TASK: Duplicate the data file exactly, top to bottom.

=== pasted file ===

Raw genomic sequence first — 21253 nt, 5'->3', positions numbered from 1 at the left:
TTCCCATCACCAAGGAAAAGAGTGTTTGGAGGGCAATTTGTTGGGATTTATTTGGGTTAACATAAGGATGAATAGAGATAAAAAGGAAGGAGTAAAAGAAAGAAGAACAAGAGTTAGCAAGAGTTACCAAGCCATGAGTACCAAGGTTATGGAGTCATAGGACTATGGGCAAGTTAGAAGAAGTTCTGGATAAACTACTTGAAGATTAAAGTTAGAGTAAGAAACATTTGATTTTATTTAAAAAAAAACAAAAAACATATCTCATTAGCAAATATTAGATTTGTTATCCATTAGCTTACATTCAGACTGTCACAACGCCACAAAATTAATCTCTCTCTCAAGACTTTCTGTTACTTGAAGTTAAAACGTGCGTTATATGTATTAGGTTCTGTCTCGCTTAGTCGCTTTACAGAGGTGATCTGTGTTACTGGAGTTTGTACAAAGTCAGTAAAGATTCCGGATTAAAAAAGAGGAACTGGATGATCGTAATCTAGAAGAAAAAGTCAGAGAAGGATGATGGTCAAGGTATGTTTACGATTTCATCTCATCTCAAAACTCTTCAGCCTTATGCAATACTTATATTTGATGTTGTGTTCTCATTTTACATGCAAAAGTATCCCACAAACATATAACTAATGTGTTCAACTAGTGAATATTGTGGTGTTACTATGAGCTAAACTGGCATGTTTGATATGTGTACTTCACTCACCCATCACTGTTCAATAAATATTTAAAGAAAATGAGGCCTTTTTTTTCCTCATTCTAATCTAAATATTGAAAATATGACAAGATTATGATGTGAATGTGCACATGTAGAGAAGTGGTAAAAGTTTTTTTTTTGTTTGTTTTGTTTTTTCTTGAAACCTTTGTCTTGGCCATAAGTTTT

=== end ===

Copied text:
Raw genomic sequence first — 21253 nt, 5'->3', positions numbered from 1 at the left:
TTCCCATCACCAAGGAAAAGAGTGTTTGGAGGGCAATTTGTTGGGATTTATTTGGGTTAACATAAGGATGAATAGAGATAAAAAGGAAGGAGTAAAAGAAAGAAGAACAAGAGTTAGCAAGAGTTACCAAGCCATGAGTACCAAGGTTATGGAGTCATAGGACTATGGGCAAGTTAGAAGAAGTTCTGGATAAACTACTTGAAGATTAAAGTTAGAGTAAGAAACATTTGATTTTATTTAAAAAAAAACAAAAAACATATCTCATTAGCAAATATTAGATTTGTTATCCATTAGCTTACATTCAGACTGTCACAACGCCACAAAATTAATCTCTCTCTCAAGACTTTCTGTTACTTGAAGTTAAAACGTGCGTTATATGTATTAGGTTCTGTCTCGCTTAGTCGCTTTACAGAGGTGATCTGTGTTACTGGAGTTTGTACAAAGTCAGTAAAGATTCCGGATTAAAAAAGAGGAACTGGATGATCGTAATCTAGAAGAAAAAGTCAGAGAAGGATGATGGTCAAGGTATGTTTACGATTTCATCTCATCTCAAAACTCTTCAGCCTTATGCAATACTTATATTTGATGTTGTGTTCTCATTTTACATGCAAAAGTATCCCACAAACATATAACTAATGTGTTCAACTAGTGAATATTGTGGTGTTACTATGAGCTAAACTGGCATGTTTGATATGTGTACTTCACTCACCCATCACTGTTCAATAAATATTTAAAGAAAATGAGGCCTTTTTTTTCCTCATTCTAATCTAAATATTGAAAATATGACAAGATTATGATGTGAATGTGCACATGTAGAGAAGTGGTAAAAGTTTTTTTTTTGTTTGTTTTGTTTTTTCTTGAAACCTTTGTCTTGGCCATAAGTTTT